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Casing Nonverbal Communication

Author(s): Corey Liberman, Jason S Wrench

Edition: 1

Copyright: 2021

Pages: 344

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Communication is not always something that human beings have control over. We communicate messages all the time, even though much of our communication is beyond our own awareness. And while the media through which humans communicate has transformed over the years, one thing has not changed: the mass inculcation of nonverbal communication.

Casing Nonverbal Communication provides 25 case studies that explore why communication is prone to failure, as well as how nonverbal communication can become more effective and more predictive of positively valenced outcomes. Now, as we are well into the third decade of the 21st century, nonverbal communication scholarship continues to thrive. Given our collective use of mediated technologies and our increased reliance on such media for interpersonal, group, and organizational endeavors, understanding how to best communicate, nonverbally, seems as (if not more) important as ever. Communication is a human need. Something that we require for social survival. The more we know about this process, the more equipped we will be at dealing with, and succeeding in, our communicative endeavors.

Acknowledgments
Introduction
About the Editors
About the Authors

Chapter 1— Temporal Characteristics of Speech: The Case of the Hesitant Stripper
Chapter 2— Nonverbal Communication in Couple Conflict: An Application of the Four Horsemen of the Apocalypse
Chapter 3— Nonverbal Communication in a Clinical Context: The Case of Psychotherapy
Chapter 4— Voice and Gestures in Nonverbal Communication: Evidence From Psychophysiological Studies
Chapter 5— Sync or Sink? Nonverbal Synchrony in Interviews at a Career Fair
Chapter 6— The Power of the Setting in Nonverbal Communication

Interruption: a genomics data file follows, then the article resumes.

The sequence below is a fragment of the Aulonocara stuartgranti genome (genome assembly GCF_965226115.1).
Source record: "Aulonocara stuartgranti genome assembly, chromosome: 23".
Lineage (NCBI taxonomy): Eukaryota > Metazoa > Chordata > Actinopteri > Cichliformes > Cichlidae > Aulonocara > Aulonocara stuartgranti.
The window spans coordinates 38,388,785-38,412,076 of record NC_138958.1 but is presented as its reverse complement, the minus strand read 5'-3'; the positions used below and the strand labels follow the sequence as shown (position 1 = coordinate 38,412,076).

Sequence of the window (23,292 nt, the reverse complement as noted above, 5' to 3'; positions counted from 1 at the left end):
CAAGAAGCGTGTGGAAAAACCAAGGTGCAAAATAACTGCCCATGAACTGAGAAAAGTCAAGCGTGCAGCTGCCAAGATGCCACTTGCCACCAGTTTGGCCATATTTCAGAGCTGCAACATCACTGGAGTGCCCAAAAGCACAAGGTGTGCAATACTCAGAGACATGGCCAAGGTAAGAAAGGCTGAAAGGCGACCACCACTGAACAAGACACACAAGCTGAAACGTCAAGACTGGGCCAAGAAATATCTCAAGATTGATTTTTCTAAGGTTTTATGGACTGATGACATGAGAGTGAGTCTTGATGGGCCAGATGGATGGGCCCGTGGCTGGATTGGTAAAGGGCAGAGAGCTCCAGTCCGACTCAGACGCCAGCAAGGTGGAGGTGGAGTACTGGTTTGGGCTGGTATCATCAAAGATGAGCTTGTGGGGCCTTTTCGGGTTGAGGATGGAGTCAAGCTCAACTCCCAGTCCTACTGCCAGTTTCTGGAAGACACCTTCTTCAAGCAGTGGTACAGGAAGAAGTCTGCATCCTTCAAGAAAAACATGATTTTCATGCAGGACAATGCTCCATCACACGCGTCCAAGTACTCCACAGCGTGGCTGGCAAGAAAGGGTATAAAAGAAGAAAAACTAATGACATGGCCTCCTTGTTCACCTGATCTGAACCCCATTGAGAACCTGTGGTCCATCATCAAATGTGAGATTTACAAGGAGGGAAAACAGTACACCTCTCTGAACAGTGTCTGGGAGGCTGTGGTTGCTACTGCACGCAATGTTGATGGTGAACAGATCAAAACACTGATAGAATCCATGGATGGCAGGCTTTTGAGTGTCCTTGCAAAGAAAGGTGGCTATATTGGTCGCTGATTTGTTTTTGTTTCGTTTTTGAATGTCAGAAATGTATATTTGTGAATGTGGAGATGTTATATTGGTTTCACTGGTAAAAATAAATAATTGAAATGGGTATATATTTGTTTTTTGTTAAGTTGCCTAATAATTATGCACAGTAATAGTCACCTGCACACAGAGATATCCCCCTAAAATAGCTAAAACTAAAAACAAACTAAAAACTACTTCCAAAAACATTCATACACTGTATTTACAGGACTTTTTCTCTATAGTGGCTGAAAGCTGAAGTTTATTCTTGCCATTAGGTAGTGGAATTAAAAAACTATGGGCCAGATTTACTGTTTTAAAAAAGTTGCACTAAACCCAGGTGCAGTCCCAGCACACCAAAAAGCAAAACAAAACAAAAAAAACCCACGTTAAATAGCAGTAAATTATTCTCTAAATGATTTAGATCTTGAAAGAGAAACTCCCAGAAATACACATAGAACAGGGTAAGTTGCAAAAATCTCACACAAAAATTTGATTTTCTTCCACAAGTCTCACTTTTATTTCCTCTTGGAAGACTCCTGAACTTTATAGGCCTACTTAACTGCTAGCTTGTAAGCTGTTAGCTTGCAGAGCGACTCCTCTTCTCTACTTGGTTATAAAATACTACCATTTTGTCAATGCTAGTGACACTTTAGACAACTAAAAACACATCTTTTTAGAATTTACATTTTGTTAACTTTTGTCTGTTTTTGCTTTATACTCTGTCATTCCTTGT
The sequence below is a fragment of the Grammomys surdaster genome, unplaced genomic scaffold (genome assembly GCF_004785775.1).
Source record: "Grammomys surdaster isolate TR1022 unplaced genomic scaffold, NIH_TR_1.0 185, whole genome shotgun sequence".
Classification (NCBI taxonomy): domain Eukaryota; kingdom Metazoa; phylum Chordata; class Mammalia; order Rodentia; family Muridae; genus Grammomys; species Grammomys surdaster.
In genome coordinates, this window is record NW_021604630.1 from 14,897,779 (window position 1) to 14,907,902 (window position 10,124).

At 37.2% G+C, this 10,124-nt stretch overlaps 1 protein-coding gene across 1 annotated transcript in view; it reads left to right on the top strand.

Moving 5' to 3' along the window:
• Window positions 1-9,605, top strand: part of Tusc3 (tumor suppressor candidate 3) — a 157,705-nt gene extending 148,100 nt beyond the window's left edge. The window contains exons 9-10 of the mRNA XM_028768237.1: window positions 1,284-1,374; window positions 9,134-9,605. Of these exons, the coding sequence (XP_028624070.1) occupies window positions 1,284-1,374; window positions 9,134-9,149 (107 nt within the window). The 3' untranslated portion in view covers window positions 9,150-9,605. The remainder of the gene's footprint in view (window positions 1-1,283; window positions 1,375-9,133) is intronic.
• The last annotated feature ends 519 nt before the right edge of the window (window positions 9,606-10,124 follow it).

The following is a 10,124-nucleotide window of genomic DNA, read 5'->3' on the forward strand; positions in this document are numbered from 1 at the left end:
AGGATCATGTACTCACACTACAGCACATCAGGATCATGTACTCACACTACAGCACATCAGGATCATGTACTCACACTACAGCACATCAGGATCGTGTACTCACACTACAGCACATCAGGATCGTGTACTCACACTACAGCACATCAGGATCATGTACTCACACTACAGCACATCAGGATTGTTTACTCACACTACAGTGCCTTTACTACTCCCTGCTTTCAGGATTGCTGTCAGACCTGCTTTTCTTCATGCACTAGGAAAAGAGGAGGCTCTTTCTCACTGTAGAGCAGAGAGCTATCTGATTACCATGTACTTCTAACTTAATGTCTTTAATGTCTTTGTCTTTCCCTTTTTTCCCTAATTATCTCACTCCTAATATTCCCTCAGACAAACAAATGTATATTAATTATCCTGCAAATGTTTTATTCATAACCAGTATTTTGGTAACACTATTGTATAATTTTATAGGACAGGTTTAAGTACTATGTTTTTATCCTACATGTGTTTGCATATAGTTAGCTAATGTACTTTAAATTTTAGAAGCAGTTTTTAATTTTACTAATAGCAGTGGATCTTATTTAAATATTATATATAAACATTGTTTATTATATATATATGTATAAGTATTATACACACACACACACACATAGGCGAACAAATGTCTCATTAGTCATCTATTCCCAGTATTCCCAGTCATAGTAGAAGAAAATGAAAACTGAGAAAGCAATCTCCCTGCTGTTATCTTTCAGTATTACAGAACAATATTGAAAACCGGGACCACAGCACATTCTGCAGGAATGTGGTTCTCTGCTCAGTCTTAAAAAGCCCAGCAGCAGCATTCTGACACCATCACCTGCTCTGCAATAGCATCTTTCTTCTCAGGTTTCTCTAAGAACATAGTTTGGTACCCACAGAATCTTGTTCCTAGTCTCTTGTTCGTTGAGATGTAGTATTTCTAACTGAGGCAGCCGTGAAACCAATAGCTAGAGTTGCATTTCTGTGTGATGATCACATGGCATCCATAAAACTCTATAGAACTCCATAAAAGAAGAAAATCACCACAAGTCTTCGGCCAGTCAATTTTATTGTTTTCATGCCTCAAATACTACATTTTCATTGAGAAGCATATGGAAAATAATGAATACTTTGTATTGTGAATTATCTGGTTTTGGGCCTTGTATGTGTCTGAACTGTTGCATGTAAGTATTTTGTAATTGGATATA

Chapter 7— First Impressions on First Dates: A Case Study Exploring Nonverbal Cues and Dating
Chapter 8— The Ambiguity of Emotional Exchange Through Haptical Messages: The [Mis]Communication of Nonverbal Touch Following Bradley’s Receipt of Bad News
Chapter 9— Do Faces Lie? Ted Bundy and the Smiles of Strangers
Chapter 10— Examining the Impact of Nonverbal Immediacy and Nonverbal Teacher and Student Misbehaviors on the Academic Experience
Chapter 11— Nonverbal Communication in Provider–Patient Interaction: A Case Study of a Mental Health Patient During COVID-19
Chapter 12— Doctors We Like and Doctors We Don’t: How Nonverbal Immediacy Impacts Patient Satisfaction
Chapter 13—Behavioral Deception Detection: A Criminal Case Study
Chapter 14— Lying to Ourselves: A Case Study in Nonverbal Cues and Deception Detection Expertise
Chapter 15—Personal Artifacts and Nonverbal Identification: A Case Study
Chapter 16—Don’t Stand So Close to Me: Unexpected Proxemic Violations
Chapter 17— Proxemics & COVID-19: Interpersonal Communication and Spatial Preference
Chapter 18— Everything but the Kitchen Sync: A Review and Case Study of Interactional Synchrony on the Job Interview
Chapter 19— Casing Presidential Debates: Nonverbal Communication in the Town Halls of 1992, 2000, and 2016
Chapter 20— From Yelling to Whispering: The Curious Case of Perceptions of Nonverbal Messages in Text-Only Environments
Chapter 21— Nonverbal Communication in Human–Machine Communication: Wait, Robots Can Have Faces?
Chapter 22— Zooming in on Privacy: Nonverbal Communication During a Pandemic